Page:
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Light Sentence for Child Molester Leaves Vermont Judge Under Fire

Judge Edward Cashman should be the darling of conservatives: a churchgoer, a former prosecutor, a Vietnam vet and a member of the bench known for his hard-line stands: A decade ago he jailed for 41 days the parents of a suspect in a rape case because they refused to cooperate with prosecutors.

In the past few days, though, Cashman has been vilified by conservatives on TV and on blogs. On Fox News, Bill O'Reilly told viewers as video of Cashman rolled: "You may be looking at the worst judge in the USA." And several Vermont Republican lawmakers have demanded he resign or be impeached.

The reason: Cashman sentenced a child molester to just 60 days of jail time — a sentence he said was designed to ensure the man got prompt sex-offender treatment but critics say was too soft.

"As far as we're concerned, Cashman's district can hereby be considered a predator's sanctuary," wrote the Caledonian Record newspaper of St. Johnsbury. "As long as judges like Ed Cashman are allowed to sit on Vermont benches, children cannot be considered safe."

Cashman has been unswayed: "I am aware that the intensity of some public criticism may shorten my judicial career," he wrote in a memorandum this week. "To change my decision now, however, simply because of some negative sentiment, would be wrong."

The firestorm erupted last week when Cashman sentenced Mark Hulett, 34, for having sexual contact with a girl, beginning when she was 6, over a four-year period.

The Corrections Department had concluded that Hulett was unlikely to commit another such offense, and Vermont does not provide sex-offender treatment to such inmates until they reach the end of their jail time.

Cashman said he would have imposed more jail time — a three-year minimum — if the state promised treatment while Hulett was jailed.

"The solution to these concerns requires quick and effective treatment," the judge wrote. He also noted that Hulett tested at a borderline intelligence level, has the emotional maturity of a 12- to 14-year-old and did not understand why others were so upset by his actions.

Republican Gov. James Douglas said Thursday the judge should consider resigning. He condemned the 60-day sentence as insensitive to the victim and her family.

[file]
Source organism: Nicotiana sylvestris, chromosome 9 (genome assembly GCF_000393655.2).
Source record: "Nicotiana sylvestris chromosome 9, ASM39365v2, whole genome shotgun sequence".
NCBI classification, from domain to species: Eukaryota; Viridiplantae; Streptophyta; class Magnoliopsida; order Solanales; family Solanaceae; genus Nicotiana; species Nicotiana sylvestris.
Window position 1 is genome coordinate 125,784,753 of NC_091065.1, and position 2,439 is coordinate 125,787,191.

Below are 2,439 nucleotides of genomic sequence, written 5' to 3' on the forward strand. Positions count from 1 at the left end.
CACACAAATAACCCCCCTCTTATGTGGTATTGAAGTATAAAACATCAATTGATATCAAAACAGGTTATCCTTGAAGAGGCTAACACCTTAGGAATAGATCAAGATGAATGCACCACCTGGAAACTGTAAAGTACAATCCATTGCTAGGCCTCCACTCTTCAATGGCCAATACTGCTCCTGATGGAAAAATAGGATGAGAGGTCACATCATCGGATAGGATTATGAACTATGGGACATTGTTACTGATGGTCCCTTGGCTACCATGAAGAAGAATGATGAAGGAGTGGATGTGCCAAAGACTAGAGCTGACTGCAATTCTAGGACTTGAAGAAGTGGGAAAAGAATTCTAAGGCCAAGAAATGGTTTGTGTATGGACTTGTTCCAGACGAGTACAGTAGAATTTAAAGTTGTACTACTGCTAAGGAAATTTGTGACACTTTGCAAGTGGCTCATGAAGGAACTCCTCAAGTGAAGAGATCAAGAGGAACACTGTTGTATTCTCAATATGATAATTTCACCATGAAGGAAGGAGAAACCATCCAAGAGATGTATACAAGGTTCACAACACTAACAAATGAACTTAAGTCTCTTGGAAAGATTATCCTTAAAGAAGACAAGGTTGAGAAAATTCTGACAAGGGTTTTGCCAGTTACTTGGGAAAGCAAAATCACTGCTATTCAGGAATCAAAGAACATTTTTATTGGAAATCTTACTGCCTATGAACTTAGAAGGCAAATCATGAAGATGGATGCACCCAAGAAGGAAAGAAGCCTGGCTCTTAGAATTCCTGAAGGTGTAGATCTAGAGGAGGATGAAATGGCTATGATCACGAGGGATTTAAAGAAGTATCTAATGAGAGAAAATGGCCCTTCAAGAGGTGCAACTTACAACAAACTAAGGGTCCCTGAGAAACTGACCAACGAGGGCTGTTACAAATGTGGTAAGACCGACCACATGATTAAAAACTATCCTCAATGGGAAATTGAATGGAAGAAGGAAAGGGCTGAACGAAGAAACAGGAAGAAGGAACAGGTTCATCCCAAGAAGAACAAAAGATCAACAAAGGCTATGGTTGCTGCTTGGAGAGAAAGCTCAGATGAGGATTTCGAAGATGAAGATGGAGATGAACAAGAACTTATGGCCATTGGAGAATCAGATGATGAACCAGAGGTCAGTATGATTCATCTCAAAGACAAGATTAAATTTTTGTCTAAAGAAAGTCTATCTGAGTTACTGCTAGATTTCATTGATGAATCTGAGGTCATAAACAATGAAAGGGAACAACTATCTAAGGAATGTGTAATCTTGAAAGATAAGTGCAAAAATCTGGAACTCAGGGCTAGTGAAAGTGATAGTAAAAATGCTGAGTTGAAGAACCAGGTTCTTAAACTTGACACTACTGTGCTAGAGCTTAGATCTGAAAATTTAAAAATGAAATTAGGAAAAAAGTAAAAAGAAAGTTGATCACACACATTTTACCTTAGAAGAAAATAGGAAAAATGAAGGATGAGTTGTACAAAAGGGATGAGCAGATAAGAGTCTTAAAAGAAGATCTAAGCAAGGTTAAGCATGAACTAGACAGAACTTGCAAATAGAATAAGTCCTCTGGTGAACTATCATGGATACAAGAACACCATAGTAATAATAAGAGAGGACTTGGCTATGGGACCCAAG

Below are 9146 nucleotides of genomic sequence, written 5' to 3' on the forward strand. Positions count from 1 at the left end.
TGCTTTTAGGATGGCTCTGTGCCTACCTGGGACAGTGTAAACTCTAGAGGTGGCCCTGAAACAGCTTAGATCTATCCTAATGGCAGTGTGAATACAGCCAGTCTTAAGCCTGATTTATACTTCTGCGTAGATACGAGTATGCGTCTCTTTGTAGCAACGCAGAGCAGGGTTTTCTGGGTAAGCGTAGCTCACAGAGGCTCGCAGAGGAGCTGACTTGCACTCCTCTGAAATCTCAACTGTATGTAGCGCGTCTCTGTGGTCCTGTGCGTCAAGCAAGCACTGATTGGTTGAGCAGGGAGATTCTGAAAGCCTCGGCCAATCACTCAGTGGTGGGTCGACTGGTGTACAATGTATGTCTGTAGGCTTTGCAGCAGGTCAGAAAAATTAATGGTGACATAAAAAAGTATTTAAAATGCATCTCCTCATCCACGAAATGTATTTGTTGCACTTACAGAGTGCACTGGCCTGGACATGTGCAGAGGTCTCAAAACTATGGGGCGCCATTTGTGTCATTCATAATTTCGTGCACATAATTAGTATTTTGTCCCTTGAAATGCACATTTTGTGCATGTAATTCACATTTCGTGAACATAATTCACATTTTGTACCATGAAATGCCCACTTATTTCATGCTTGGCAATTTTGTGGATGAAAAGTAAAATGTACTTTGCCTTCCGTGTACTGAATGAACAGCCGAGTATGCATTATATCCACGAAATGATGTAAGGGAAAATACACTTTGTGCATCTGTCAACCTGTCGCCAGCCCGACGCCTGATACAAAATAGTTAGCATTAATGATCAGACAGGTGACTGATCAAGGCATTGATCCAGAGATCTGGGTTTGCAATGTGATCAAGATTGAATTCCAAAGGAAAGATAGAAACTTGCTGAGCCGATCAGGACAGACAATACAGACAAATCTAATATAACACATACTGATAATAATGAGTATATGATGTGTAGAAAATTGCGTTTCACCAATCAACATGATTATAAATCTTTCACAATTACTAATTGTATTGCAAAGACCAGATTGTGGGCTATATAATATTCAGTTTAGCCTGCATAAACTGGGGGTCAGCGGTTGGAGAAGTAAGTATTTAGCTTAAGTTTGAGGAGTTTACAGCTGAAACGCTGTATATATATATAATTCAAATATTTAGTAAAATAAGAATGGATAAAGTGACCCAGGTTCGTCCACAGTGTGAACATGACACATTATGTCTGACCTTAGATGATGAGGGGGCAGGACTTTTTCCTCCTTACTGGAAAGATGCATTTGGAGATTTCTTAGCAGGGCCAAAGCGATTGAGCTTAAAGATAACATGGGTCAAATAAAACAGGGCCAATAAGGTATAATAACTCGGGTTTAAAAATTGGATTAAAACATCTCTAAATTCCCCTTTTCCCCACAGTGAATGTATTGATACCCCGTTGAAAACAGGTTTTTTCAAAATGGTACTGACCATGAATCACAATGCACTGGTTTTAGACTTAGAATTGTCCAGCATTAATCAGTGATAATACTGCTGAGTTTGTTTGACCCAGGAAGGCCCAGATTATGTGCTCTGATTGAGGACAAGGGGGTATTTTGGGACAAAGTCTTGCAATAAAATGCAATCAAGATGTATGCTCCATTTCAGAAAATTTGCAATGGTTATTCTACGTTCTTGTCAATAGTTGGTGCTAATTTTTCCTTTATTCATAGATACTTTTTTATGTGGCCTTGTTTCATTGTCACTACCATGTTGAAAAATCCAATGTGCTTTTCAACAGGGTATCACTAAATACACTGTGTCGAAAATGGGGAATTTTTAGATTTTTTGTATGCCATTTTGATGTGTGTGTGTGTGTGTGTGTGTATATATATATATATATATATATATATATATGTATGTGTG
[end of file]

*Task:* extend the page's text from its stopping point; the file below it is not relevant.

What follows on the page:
"When a grown man rapes a small child, justice is only served when the criminal is behind bars — for a long time — paying for his inexcusable crime," the governor said.

On Wednesday, the Correction Department reversed course and said it would allow Hulett to be treated immediately, in hopes Cashman would impose a longer sentence. Prosecutors planned to file a request Friday asking the judge to do so. Apart from the memorandum, Cashman has refused to comment on the furor, citing judicial ethics.

In sentencing Hulett to 60 days, Cashman warned the defendant would get life behind bars if he failed to undergo treatment or comply with other conditions, including a prohibition against alcohol or living in an apartment complex that allows children.

But the focus fell on the jail time. Calls and e-mails of outrage poured into the Statehouse and the governor's office. Letters to the editor filled newspapers. On Thursday the state's largest newspaper, The Burlington Free Press, called on Cashman to resign.

Cashman, 62, is a big, burly, balding and bearded figure, and a strait-laced ex-military man. Soon after he was appointed to the Vermont District Court bench in 1982 by a Republican governor, Cashman and his wife dropped out of their square dancing group because he feared it was unjudgelike.

"I can't do the same things everyone else does," he said in an interview several years ago, describing the life of a judge as monk-like.

State Sen. Richard Sears, a Democrat who is chairman of the Senate Judiciary Committee, wondered if such distancing led to the sentencing decision. "Have we isolated our judiciary so much that they can't see what public reaction (would be) to a sentence like that?" he asked.

Cashman's early years as a judge were marked by complaints that he was insensitive to the concerns of female victims of abuse and that he unfairly favored fathers in custody cases. But those concerns seemed to have vanished by 2001 when Cashman won a new six-year term by a legislative vote of 137-15.

Sen. Vincent Illuzzi, a Republican who is also a prosecutor, said the criticism that Cashman is a lenient judge and should be thrown out of office is "contrary to his judicial philosophy and career."

"Over the years, if there's been criticism of Judge Cashman, it has been he has been overly harsh on offenders when it comes to sentences and conditions of probation," Illuzzi said.

In Cashman's most-publicized case before this one, he threw Arthur and Geneva Yandow in jail after they refused to help prosecutors make a case against their son, a suspect in a rape. The parents said it would violate their Roman Catholic beliefs; Cashman, himself a Catholic, argued otherwise.

Cashman has volunteered for almost 20 years at a halfway house for prisoners. He said in an interview in 2000 with the Champlain Business Journal: "If you're going to put someone in jail, you ought to see them on their way out."

In that same interview the judge talked about his love of his job.

"Every day is a gift," he said. "I keep thinking they're going to come back and say `Oh my God, it was Cushman, not Cashman. Give us back the robe."'